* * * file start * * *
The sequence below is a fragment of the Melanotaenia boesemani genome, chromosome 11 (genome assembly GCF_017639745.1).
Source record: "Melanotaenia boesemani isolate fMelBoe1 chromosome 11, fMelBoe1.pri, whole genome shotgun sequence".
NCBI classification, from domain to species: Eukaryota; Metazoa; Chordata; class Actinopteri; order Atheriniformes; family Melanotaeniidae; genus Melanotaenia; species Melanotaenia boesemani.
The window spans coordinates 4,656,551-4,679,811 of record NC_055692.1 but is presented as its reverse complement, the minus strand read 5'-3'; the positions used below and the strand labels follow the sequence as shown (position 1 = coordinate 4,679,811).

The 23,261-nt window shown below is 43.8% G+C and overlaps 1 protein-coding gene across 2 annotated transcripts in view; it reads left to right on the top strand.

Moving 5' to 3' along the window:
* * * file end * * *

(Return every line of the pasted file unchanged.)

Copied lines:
The sequence below is a fragment of the Melanotaenia boesemani genome, chromosome 11 (genome assembly GCF_017639745.1).
Source record: "Melanotaenia boesemani isolate fMelBoe1 chromosome 11, fMelBoe1.pri, whole genome shotgun sequence".
NCBI classification, from domain to species: Eukaryota; Metazoa; Chordata; class Actinopteri; order Atheriniformes; family Melanotaeniidae; genus Melanotaenia; species Melanotaenia boesemani.
The window spans coordinates 4,656,551-4,679,811 of record NC_055692.1 but is presented as its reverse complement, the minus strand read 5'-3'; the positions used below and the strand labels follow the sequence as shown (position 1 = coordinate 4,679,811).

The 23,261-nt window shown below is 43.8% G+C and overlaps 1 protein-coding gene across 2 annotated transcripts in view; it reads left to right on the top strand.

Moving 5' to 3' along the window: